The Houston Rockets were quick to reshuffle their roster on Wednesday.
Houston Rockets F Thabo Sefolosha is opting-out of Orlando restart, sources tell ESPN.
— Adrian Wojnarowski (@wojespn) July 1, 2020
— Shams Charania (@ShamsCharania) July 1, 2020
Sefolosha made 41 appearances for the Rockets during the regular season, and he averaged just over two points and two rebounds per game. However, the Swiss native gave the Rockets a strong defensive presence on the wing, averaging 2.0 steals and 1.0 blocks per 36 minutes.
The question now becomes: what will Mbah a Moute bring to the table?
Ideal for small ball?
At first glance, Mbah a Moute looks like a perfect fit for Houston’s small-ball system.
The 33-year-old became more comfortable expanding his range to the perimeter in the latter stages of his career, including his last stint with the Rockets.
Mbah a Moute appeared in 61 games for Houston during the 2017-18 season, shooting over 36 percent from beyond the arc on 2.8 attempts per game. His familiarity with James Harden and coach Mike D’Antoni’s system also gives him an advantage because he knows how the offense operates.
Sure, the addition of Russell Westbrook has made for a unique change, but Houston’s offense is still predicated on spacing. Mbah a Moute can play an undersized four-man who can operate in pick-and-pop and hunt for threes on the perimeter.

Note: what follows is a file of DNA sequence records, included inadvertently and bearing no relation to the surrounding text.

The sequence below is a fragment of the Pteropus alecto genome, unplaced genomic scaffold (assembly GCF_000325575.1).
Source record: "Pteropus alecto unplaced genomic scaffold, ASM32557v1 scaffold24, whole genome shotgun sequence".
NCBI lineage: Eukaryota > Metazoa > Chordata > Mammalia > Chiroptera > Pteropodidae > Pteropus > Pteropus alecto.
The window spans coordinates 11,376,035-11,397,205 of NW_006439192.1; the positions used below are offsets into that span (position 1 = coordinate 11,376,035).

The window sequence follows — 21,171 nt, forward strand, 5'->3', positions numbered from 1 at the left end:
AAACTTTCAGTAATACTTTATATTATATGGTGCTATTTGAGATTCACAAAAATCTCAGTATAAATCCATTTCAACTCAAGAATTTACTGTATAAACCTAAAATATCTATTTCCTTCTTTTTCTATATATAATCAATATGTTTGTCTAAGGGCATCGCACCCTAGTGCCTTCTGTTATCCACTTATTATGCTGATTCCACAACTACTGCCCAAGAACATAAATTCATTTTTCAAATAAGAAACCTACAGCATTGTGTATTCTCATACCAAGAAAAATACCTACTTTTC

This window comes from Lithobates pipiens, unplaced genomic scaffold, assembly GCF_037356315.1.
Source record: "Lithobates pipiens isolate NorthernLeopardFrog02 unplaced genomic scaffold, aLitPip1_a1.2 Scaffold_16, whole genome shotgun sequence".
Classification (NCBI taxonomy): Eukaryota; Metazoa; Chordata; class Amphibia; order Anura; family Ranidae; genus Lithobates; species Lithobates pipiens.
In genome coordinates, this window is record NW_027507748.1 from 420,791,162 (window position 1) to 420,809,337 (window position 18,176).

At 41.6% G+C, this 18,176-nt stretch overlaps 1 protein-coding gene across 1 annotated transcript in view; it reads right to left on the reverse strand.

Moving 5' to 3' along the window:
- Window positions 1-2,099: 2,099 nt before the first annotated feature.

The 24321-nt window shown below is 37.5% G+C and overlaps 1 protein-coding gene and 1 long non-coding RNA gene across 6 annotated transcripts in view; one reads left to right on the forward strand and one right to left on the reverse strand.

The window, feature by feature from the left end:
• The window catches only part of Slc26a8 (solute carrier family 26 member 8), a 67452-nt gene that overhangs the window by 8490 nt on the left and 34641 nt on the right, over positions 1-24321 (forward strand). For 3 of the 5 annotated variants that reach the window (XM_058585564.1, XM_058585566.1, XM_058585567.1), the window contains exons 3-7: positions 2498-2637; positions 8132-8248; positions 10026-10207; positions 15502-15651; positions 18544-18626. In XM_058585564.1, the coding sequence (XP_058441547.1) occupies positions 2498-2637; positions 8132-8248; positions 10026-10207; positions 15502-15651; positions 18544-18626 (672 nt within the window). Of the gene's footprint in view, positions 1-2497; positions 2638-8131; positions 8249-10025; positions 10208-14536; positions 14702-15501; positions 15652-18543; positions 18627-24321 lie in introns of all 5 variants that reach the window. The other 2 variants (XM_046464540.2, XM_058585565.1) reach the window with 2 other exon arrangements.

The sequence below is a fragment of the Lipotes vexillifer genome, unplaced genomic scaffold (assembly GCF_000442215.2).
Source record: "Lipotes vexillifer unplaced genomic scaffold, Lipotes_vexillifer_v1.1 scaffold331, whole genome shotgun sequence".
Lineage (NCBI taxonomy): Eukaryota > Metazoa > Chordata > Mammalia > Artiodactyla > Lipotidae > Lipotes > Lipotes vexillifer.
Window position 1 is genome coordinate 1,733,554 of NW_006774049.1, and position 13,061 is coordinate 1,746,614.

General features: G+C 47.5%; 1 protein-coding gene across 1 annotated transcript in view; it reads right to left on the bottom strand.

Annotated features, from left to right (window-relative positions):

While Mbah a Moute is not the most prolific rebounder (something Sefolosha did well in limited minutes), he can still provide something on the glass and serve as another body.
Mbah a Moute is not quite the same kind of defensive stalwart as Sefolosha, nor is he as physical.
However, he can still make plays in the passing lanes. Mbah a Moute averaged 1.2 steals in his last stint with the Rockets. He also posted his second-best defensive box plus-minus margin (+1.4) over the course of a full season.
Granted, the aforementioned Rockets team was far stingier defensively. That squad had Chris Paul harassing opposing point guards and Clint Capela manning the paint. Both players are gone, with the Rockets now relying on their quickness and ability to switch.
That said, Mbah a Moute can step in and give Houston some playmaking on the defensive end of the floor, even if in short bursts.
This is hardly a splashy move. None of the players signed over the course of this week are going to put their respective teams over the top, per se.
But finding a “replacement player” naturally hints at signing someone who offers a similar skill set. The Rockets will hope Mbah a Moute can give them even more shooting while at least approaching Sefolosha’s levels of activity and productivity on the defensive end of the floor.